Lance Armstrong always wanted to show us. A poor kid raised by a single mom in Plano, Texas, he was made to feel like trash at an early age, and he wanted to wipe the fat smile off everyone’s face. In Alex Gibney’s “The Armstrong Lie,” there’s a local-news video of Armstrong as a teenage cyclist in which you feel the intensity — the furious will to outrace us all — come off the kid in waves of Texas heat. From the start, one senses, anything but winning was failure.
Is that how frauds are born? Gibney’s documentary acknowledges that Armstrong was also a great athlete, is a great athlete. No one attempts the Tour de France — three weeks of cycling up to 150 miles a day, up and down Europe’s tallest peaks — let alone finishes it, let alone wins it seven times, without possessing outrageous stamina, banned substances or not. Was he the best racer? Or, in a sport as rotten as this one, was he just the best cheater?
That’s not to let him off the hook, and, as its title indicates, “The Armstrong Lie” doesn’t. What the film is primarily interested in is damage — not to Armstrong’s body but to his soul, to the onetime friends and fellow racers whose lives he did his best to ruin, and to the image of professional cycling as an endeavor worth any respect whatsoever.
It matters that Gibney was a believer until relatively late in the game. (It matters considerably less, but so was I.) The filmmaker initially signed on to a project called “The Road Back,” documenting Armstrong’s return to the Tour de France in 2009 after four years in retirement. It’s quite possible the cyclist wanted to prove to himself, if no one else, that he could dominate the race clean. (He finished third. In the 2010 Tour, his last before retiring for good, he finished 23d.). But rumors of blood doping and illegal substances were growing harder to ignore, and Gibney abandoned the project. After Armstrong was finally stripped of his titles in 2012 and confessed all to Oprah in January of this year, the director sat his subject down for a long overdue grilling.
“The Armstrong Lie,” then, is a hybrid: the filmmaker salvaging his 2009 footage and turning it into a meditation on deception. Because Gibney himself was deceived, the film feels more personal than his previous documentaries about Enron, Eliot Spitzer, Hunter S. Thompson, or Julian Assange. Gibney bought in to the Armstrong Lie along with the rest of us, because it was a Cinderella story — kid beats cancer, wins all — but mostly, he admits, because our obsession with winning usually gets the better of us.
The movie circles back to look at how the rumors of Armstrong’s use of performance-enhancing drugs surfaced and were beat back over the years with lawsuits and smear campaigns against the accusers. If anyone steals the movie from its flawed subject, it’s Betsy Andreu, wife of Armstrong’s onetime teammate Frankie Andreu, who crackles with charismatic indignation as she recalls how Team Lance brought the full weight of the organization down on her after she reported hearing him in 1996 admit using banned substances.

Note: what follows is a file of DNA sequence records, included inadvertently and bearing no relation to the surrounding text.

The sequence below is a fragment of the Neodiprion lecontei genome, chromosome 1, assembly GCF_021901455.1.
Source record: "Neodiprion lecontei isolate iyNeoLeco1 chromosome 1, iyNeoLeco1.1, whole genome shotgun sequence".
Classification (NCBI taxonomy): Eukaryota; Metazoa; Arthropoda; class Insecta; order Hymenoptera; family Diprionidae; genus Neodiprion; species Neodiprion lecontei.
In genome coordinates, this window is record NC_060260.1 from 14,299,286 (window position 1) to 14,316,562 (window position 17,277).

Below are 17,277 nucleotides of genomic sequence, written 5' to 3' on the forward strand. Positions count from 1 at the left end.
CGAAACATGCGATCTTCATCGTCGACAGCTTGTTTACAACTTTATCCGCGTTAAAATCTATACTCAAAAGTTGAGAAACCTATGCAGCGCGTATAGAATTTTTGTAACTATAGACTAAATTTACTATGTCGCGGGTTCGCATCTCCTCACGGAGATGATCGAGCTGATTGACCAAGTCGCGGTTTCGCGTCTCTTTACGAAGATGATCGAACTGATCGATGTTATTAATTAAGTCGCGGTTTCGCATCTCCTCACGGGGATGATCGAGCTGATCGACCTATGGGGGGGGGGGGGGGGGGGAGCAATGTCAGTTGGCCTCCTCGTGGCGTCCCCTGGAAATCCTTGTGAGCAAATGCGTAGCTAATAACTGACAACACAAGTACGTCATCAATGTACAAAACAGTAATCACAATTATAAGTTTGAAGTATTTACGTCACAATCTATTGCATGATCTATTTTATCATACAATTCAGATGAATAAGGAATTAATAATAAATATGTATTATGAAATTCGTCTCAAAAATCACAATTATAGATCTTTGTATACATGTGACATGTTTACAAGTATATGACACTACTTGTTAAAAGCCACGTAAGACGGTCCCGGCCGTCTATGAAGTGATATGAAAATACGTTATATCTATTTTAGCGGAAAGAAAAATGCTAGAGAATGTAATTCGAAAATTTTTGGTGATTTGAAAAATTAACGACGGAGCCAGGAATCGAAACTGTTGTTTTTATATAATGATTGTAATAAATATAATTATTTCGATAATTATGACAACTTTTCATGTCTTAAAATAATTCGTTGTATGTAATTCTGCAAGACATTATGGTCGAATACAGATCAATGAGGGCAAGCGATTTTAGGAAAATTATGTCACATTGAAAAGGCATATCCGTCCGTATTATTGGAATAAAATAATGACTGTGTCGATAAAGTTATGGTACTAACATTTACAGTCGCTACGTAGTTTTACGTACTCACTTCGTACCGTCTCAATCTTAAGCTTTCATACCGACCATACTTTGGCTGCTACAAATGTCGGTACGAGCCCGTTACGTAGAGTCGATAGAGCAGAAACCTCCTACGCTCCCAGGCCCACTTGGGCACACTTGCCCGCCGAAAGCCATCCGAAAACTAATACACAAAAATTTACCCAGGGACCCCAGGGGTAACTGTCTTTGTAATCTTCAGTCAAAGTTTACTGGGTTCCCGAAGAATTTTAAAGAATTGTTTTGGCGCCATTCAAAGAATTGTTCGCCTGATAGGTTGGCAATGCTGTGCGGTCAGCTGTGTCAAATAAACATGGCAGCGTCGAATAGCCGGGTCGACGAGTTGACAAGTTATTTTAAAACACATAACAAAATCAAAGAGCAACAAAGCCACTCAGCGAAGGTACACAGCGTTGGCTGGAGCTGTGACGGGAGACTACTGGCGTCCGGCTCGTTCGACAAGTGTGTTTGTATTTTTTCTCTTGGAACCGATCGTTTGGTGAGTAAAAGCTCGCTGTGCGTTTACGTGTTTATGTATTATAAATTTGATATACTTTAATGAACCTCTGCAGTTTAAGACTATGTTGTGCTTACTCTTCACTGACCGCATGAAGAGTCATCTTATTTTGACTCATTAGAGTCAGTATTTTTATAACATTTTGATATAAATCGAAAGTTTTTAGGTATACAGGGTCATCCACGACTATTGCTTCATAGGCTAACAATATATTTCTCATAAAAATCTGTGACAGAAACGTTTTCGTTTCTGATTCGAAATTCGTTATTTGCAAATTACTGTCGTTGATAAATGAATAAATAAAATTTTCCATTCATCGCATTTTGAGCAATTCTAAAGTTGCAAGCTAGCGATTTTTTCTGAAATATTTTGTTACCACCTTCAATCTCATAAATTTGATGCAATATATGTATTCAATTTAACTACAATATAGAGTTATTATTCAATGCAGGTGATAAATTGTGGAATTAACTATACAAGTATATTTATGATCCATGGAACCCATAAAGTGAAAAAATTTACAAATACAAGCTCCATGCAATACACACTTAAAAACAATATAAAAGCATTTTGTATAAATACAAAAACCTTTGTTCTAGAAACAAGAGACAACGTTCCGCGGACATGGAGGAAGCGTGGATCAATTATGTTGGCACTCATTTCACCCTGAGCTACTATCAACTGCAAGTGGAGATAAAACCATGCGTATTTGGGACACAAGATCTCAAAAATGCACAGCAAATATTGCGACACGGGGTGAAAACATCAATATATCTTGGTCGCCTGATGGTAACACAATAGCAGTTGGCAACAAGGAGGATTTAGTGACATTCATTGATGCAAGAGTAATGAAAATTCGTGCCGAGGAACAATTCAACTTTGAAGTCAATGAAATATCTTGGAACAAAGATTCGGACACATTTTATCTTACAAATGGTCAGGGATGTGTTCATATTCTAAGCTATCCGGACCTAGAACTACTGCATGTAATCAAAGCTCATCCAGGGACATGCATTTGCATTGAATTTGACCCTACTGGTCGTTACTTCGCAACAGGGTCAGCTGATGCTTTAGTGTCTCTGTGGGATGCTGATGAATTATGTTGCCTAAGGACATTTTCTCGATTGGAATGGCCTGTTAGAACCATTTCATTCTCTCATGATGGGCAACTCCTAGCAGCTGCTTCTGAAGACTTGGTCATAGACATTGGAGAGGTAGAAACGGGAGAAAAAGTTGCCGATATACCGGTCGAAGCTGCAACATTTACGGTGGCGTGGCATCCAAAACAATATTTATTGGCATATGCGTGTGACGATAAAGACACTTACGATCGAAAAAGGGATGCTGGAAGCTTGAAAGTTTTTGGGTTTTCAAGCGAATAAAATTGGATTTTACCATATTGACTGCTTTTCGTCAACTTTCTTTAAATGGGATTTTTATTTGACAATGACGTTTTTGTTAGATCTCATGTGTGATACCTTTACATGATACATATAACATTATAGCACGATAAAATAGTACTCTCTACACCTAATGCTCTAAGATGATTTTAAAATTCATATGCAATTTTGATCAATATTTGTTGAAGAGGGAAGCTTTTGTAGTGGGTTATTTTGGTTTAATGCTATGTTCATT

Then there’s Michele Ferrari, the trainer who’s either the devil of doping or, as he maintains here, a sweet, old Italian physician unfairly maligned. (He’s currently banned for life from sports.) With Armstrong, he allegedly oversaw the systematic injection of many on the US Postal cycling team in the early 2000s, including Tyler Hamilton, whose rueful admission on “60 Minutes” is excerpted here. The film’s saddest figure may be George Hincapie, Armstrong’s loyal lieutenant during the years of US Postal’s Tour dominance, and a man who followed the star where he felt he had to. “Nobody made me dope,” Hincapie admits. “I just knew that I had to dope to do the sport that I loved to do.”
Gibney doesn’t cover all the bases — it might be useful to hear from some of the Live
strong higher-ups, if only to get a sense of what a charity betrayed sounds like. But he has Armstrong himself, which is almost enough. His eyes alternately sincere and dead, the disgraced athlete admits to what he did but maintains he never felt like a cheater, confesses to have hurt others but never takes the full measure of the personal damage he wrought on people’s lives (which to some may be a bigger sin than taking blood oxygen boosters).
At one point in the movie, you get a sense of how profoundly compartmentalized Armstrong had become, in a 2009 scene where breakfast with his kids is interrupted once more by officials at the door wanting to test his urine. Gibney’s new interview footage mostly illustrates the walls that can get erected between saying you’ve done something wrong and actually taking responsibility for it. “The Armstrong Lie” is one for the time capsule, because it preserves for future generations a very particular modern response to scandal: confession without remorse.Ty Burr can be reached at firstname.lastname@example.org.